Undated photo above courtesy of Bill Fand – This rare and nostalgic photo taken in the late 40's should ring a bell for handball oldtimers. That's Morty Alexander (left), younger brother of Sy Alexander, and Vic Hershkowitz posing with tourney trophies in Garber Stadium. Vic (born in 1918) is only one year older than Morty. On the right is the late Jerry Drobes, a popular BBB Athletic Director and referee.
Here in Tyree Bastidas' camp we work hard in bringing to light the untold and incredible stories of some young handball players. We believe their stories were equal parts inspiring and breathtaking and need to be told. We believe it's extraordinary flattering to consider these great handball players' stories as some of the best in the history of 1-wall championships.
Unfortunately, all champions of the past never got the proper recognition during the thirty years former 1-wall Commissioner, Howie Eisenberg, chaired the 1-wall handball Hall of Fame Committee.
Howie Eisenberg was given plenty of time to pay tribute to the great 1-wall champions of the past, instead, he chose to induct into the hall mainly handball players of his generation and never bothered to look back. But after Eisenberg resigned in 2012, the USHA took the proper steps to honor and recognize these great champions. Kudos to the USHA!
Morty Alexander was born in Brooklyn (Manhattan Beach), on November 3, 1919 and attended Long Island University in Brooklyn. He won the AAU men's open doubles title with his brother Sy Alexander in 1936 when Morty was only 16, making him the youngest player to ever win a 1-wall national title. In 1940 M. Alexander won the AAU national singles title by defeating the great Vic Hershkowitz in the finals. He slammed that year by winning the doubles division. The following year he successfully defended his doubles title and in 1951 he won the doubles national title again, spreading his winnings through three different decades.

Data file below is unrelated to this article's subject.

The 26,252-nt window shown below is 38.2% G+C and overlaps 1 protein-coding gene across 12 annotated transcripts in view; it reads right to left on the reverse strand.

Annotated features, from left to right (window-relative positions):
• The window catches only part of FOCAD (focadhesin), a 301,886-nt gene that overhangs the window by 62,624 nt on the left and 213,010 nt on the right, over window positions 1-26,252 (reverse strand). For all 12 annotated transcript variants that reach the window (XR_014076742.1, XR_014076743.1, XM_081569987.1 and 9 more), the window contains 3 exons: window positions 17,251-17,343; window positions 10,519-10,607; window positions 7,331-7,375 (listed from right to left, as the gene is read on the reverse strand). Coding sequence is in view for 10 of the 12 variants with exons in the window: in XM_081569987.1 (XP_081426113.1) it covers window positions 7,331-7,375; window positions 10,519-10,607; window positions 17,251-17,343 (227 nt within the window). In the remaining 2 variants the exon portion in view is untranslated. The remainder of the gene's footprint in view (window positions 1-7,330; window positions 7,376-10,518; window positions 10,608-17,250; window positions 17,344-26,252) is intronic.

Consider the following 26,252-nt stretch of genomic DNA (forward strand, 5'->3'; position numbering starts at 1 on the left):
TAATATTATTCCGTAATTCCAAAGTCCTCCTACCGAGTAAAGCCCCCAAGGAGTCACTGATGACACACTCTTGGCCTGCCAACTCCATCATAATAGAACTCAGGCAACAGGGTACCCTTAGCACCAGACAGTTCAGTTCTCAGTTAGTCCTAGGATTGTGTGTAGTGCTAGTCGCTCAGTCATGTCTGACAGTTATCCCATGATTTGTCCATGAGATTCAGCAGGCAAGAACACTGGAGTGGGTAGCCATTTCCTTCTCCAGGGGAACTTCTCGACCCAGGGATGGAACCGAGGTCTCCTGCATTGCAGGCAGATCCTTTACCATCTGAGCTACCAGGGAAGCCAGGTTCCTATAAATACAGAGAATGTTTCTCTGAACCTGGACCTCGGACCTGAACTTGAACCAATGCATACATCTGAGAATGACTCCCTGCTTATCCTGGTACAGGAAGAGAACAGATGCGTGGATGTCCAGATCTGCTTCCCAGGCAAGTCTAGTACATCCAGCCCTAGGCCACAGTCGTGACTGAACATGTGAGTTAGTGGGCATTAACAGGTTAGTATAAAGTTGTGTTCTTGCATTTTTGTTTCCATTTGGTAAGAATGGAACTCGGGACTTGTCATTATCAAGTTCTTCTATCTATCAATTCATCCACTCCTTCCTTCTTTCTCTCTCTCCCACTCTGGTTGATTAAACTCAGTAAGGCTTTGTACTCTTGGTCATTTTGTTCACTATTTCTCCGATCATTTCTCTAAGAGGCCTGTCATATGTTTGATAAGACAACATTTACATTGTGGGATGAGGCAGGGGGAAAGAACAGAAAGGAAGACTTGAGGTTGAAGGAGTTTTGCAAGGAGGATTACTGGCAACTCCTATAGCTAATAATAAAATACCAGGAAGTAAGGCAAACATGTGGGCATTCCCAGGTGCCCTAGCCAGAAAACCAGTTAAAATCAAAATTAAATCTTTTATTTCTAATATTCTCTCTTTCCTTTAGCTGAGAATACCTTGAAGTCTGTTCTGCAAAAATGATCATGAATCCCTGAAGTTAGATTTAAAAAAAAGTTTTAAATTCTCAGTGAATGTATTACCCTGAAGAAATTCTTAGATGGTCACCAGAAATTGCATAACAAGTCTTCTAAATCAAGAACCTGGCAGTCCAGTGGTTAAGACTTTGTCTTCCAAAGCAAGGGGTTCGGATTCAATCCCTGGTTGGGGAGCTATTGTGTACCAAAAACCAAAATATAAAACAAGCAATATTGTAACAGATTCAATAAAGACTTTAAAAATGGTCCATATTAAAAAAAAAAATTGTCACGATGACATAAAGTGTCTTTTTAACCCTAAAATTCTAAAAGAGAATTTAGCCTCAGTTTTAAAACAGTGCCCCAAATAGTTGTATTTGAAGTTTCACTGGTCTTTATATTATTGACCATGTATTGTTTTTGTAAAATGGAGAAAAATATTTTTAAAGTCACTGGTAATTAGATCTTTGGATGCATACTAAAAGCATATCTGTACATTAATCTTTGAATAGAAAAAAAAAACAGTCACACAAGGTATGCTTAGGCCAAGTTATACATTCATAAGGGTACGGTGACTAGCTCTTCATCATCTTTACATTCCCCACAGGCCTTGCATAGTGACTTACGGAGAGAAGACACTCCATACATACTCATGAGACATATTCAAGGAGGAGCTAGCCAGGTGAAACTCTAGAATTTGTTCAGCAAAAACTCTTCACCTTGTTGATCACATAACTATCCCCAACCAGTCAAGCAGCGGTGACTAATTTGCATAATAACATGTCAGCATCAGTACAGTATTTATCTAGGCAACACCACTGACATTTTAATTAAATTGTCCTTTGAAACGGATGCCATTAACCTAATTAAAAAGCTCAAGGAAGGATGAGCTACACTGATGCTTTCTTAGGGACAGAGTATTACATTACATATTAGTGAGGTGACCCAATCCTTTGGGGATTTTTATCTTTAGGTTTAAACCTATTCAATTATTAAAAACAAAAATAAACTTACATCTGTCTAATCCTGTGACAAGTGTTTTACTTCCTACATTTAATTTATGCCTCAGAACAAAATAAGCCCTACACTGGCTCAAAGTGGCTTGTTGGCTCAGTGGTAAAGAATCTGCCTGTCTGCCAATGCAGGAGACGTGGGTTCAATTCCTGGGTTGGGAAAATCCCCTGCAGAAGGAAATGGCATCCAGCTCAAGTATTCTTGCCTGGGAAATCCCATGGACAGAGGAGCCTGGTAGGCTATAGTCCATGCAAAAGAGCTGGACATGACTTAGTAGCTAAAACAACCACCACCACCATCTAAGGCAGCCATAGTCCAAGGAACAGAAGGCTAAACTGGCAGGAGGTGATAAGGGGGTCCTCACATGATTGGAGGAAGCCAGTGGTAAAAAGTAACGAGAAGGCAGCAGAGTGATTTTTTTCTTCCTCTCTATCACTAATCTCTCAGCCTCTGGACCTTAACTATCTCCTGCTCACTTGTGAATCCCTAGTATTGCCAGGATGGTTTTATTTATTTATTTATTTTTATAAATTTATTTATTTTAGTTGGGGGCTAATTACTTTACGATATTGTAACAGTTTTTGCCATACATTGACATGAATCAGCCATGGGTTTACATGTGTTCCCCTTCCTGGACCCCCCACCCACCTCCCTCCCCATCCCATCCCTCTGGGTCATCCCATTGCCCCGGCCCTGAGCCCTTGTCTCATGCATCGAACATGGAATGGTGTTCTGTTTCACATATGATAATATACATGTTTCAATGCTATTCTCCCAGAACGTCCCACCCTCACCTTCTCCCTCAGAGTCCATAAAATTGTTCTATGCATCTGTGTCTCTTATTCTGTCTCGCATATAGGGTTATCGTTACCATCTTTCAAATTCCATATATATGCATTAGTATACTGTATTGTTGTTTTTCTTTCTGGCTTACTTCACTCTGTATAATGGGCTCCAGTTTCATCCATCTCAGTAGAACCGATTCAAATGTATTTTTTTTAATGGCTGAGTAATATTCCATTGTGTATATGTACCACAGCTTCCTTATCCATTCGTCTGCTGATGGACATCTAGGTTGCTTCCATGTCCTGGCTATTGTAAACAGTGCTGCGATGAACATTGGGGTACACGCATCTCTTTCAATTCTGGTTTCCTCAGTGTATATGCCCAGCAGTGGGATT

Morty Alexander and his brother Sy became the first brother team to win the AAU 1-wall national title in the men's open doubles division.
Mr. Morty Alexander died on April 29, 2008 in Boca Raton, Florida.
The European Union was represented by far the best 1-wall players the old continent has ever sent to the world handball competition that takes place every three years. The surprise of the tournament came from Spain where most of its players walked out with medals usually reserved for U.S. players.
United Kingdom sent a strong team led by Kathleen Briedenhann who specializes in big ball 1-wall. Former champions, Theresa Haley and Karen McConney also returned to compete at the highest level while Miranda Scheffer from Netherlands had a strong showing but eventually was overpowered by the opposition.
Ireland has always sent strong teams to the worlds and this year was not different where two of its players, Catriona Casey and Lorraine Havern reached the semi finals.
Canada and U.S. teams that usually advance in the draw without problems saw some of its players taken out by skillful European players in the various women's divisions offered in Calgary, Canada.
Japan and India's handball teams didn't send 1-wall players this year.
One of the most well-known love stories in the handball world hit the news in the internet over the summer when former champions: Albert Apuzzi and Dori Ten were spotted at the Coney Island handball courts.
It's been said that once some one takes the plunge in the handball community things start falling apart, but not for this couple. A 1993 and a 2015 photo then and now, show them still together on the handball courts.
Re-posted from The New York Times.
He Carried Her Off the Handball Court, but Didn’t Quite Sweep Her Off Her Feet.
By COREY KILGANNON
August 20, 2015
The story of Albert and Dori began with a challenge match, a spectacle that became part first date, part first aid.
Albert Apuzzi, one of the greatest one-wall players to ever pull on a handball glove, had been playing for years at the famed Seaside Courts in Coney Island where Dori Ten, a lithe, blond paddleball player, was also a regular.
One day in the summer of 1988, Mr. Apuzzi agreed to play Ms. Ten in front of everyone, his hands against her paddle.
“She thought I had no shot, but I knew she had no shot,” Mr. Apuzzi recalled. “I was traveling all over the country by this time, playing all the top players.”
Myth – The first 16-year-old to have won a national title was Vince Munoz. Munoz won the USHA national 3-wall men's open doubles title with his partner Richard Lopez in 1986.
Fact – Morty Alexander was the first 16-year-old to have won the AAU national 1-wall men's open doubles title with his brother Sy Alexander in 1936.